Selling expansions also does NOT justify a subscription fee. Consider the analogue of content DLC, like those for Fallout 3. Thus, it makes sense that paying a subscription would provide players with content of the quality of those DLC packs as a basic element of that subscription fee.
The only other strong arugment is that the subscription fee provides a service that goes above and beyond what players would be able to provide for themselves. Servers capable of hosting thousands of players simultaneously, for example.
When did MMOs stop being "Massive"?
The problem with paying a subscription fee for a large persistant world is when the game itself isolates players from that large persistant world. With each passing year, MMO design has 'refined' itself to further isolate players from one another. 12 years ago, players in an MMO would all be in the same dungeon; now each player gets their own instance of the dungeon. Quests used to be largely loose sets of objectives that players could accomplish together; now quests are tightly tuned and designed for solitary completion and often prohibit other players from jumping in part-way.
Let me take a closer look at SW:TOR, and snip a little blurb from their website's "what is the game about" section:
Choose to be a Jedi, a Sith, or from a variety of other classic Star Wars roles, and make decisions which define your personal story and determine your path down the light or dark side of the Force. Along the way you will befriend courageous companions who will fight at your side or possibly betray you based on your actions. Together, you will battle enemies in dynamic Star Wars combat and team up with other players to overcome incredible challenges.
I added italics here to point out that "other players" only end up at the very end, almost like an afterthought. What are those incredible challenges? "Flashpoints", which are basically what other MMORPGs refer to as "dungeons" or "instances." There's 5 of them, according to the SW:TOR website. Oh, and there's guilds, of course. But contrast that to the main thrust of what the game is about: it's your personal story and your personal companions.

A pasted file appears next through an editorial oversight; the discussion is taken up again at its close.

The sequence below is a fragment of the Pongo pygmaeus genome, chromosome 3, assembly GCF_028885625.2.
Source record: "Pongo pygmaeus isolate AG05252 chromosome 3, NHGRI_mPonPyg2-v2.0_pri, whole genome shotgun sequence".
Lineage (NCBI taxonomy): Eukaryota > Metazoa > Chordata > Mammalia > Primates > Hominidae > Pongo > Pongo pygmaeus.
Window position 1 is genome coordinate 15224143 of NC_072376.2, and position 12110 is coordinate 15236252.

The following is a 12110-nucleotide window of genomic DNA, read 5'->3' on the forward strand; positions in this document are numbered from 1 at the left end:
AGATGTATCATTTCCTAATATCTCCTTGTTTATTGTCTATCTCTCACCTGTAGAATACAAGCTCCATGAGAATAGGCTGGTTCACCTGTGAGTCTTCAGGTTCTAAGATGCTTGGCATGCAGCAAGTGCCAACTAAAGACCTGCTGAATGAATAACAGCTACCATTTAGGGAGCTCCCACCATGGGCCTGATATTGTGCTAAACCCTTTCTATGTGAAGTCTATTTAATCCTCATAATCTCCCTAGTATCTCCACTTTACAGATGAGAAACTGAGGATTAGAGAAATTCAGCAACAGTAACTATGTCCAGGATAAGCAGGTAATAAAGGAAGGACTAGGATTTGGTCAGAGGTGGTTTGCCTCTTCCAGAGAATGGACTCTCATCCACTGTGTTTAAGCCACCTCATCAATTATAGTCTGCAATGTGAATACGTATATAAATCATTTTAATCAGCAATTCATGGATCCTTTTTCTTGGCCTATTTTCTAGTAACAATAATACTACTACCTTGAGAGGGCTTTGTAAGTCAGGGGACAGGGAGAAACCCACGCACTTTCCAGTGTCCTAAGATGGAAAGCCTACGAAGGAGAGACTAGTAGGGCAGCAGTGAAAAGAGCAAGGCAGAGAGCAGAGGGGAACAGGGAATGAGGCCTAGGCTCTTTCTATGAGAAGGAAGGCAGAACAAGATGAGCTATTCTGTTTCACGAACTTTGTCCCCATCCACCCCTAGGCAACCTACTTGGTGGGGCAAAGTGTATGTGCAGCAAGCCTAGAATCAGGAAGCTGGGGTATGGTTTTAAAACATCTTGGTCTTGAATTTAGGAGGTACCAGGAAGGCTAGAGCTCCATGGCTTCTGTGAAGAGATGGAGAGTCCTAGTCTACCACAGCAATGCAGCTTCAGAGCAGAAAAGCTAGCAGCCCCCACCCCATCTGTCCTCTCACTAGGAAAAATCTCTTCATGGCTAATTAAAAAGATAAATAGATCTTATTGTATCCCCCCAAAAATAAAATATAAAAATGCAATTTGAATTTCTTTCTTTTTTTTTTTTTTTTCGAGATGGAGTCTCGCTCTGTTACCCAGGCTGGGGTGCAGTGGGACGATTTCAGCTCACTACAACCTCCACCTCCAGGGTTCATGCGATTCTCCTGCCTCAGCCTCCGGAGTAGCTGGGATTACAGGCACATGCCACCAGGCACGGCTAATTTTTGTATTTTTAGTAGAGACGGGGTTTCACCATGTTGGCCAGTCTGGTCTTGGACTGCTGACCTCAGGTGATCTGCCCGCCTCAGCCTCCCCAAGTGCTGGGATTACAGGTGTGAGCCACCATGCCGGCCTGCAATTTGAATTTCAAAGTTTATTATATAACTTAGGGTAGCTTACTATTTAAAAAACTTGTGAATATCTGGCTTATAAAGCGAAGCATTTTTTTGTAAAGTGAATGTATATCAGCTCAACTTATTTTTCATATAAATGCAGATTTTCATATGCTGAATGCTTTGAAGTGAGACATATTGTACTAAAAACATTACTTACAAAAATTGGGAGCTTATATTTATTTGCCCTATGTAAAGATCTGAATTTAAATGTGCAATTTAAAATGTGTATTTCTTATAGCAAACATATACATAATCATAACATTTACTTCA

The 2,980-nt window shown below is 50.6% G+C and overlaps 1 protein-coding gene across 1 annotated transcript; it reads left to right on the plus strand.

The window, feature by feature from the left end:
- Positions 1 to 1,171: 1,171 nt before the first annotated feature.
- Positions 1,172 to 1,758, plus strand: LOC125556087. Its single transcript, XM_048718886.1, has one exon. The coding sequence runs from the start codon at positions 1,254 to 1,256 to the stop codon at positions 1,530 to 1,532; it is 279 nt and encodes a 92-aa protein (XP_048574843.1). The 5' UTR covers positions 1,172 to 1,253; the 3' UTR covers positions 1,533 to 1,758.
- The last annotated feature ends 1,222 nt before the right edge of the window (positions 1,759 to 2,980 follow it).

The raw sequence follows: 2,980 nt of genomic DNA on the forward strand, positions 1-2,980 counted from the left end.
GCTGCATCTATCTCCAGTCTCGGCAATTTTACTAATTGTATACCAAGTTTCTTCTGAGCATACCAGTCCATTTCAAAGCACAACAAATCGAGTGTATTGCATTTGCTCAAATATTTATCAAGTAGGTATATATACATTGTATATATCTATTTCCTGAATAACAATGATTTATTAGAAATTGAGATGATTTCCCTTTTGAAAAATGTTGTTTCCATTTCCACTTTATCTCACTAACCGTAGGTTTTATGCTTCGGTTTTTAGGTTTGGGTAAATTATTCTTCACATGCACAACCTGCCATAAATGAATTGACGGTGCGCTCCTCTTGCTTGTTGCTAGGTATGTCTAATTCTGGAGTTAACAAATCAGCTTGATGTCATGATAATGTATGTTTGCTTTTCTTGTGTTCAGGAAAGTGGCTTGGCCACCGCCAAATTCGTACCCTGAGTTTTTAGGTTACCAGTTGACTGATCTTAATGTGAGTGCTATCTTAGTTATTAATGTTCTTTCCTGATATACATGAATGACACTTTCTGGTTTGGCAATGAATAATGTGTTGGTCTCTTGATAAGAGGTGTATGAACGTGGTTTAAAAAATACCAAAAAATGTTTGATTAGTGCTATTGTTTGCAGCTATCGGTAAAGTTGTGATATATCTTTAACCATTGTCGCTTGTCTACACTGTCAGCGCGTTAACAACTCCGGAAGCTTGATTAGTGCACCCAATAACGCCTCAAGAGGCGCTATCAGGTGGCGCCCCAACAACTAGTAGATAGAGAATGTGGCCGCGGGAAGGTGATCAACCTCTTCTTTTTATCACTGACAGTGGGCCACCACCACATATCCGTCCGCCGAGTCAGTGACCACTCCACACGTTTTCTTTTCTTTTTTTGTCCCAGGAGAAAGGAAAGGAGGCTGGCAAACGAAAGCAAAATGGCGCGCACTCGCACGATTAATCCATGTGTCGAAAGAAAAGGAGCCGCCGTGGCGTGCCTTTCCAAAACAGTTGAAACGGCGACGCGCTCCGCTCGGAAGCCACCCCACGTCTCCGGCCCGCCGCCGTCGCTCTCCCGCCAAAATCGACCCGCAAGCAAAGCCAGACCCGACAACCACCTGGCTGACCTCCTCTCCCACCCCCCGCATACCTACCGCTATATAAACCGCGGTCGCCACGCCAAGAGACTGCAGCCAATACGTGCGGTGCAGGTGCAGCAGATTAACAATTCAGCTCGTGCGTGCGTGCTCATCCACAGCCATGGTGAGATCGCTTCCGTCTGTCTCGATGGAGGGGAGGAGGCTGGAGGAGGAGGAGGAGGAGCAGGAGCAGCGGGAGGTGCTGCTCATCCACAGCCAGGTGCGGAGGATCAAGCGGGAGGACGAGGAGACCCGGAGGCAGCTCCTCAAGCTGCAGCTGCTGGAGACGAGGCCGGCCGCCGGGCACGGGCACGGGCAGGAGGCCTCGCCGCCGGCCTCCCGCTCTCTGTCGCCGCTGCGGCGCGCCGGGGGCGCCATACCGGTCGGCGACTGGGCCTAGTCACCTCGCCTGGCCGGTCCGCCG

When MMOs stop being Massive, they stop justfying a subscription
In all the major subscription-to-F2P transitions I've watched unfold in the past while, pretty much every game involved has been a not-so-massive game. DDO, LOTRO, CO, STO, AoC, game after game where there was little sense of a massive persistant world. All of these are games that could have worked as single player games with optional multiplayer components, either with in-game peer-to-peer hosting or private dedicated servers. The only reason they had to justify their subscription server was a refusal to offer the alternative.
Now I'm sure, by this point, everyone reading is screaming "Yeah, but dude, WoW totally isn't massive and, by your argument, totally doesn't justify a subscription." And I'd be "I agree." I don't subscribe to WoW. Do you? If you do, can you justify it? Is it just because you don't have an alternative?
It's pretty obvious: there are people who want to play WoW so much that they'll pay the subscription fee even if it isn't worth a subscription fee. And herein lies the rub: Star Wars: the Old Republic may not be worth a subscription fee, but will there be enough players willing to play the game that they'll overlook this point and subscribe anyways?
People subscribe to XBox Gold; because they're cornered and feel they have to. People subscribe to cable or satelite TV for the same reason. In fact, I wouldn't be surprised if the next Call of Duty came out with a $15 monthly subscription and online-only play, because people would still play it even if the subscription were totally unjustifiable. Ultimately, it comes down to this: are people so eager to play SW:TOR that they'll pay a subscription fee because they have no alternative, even if they get no value from subscribing?
My sense is "yes", what's yours?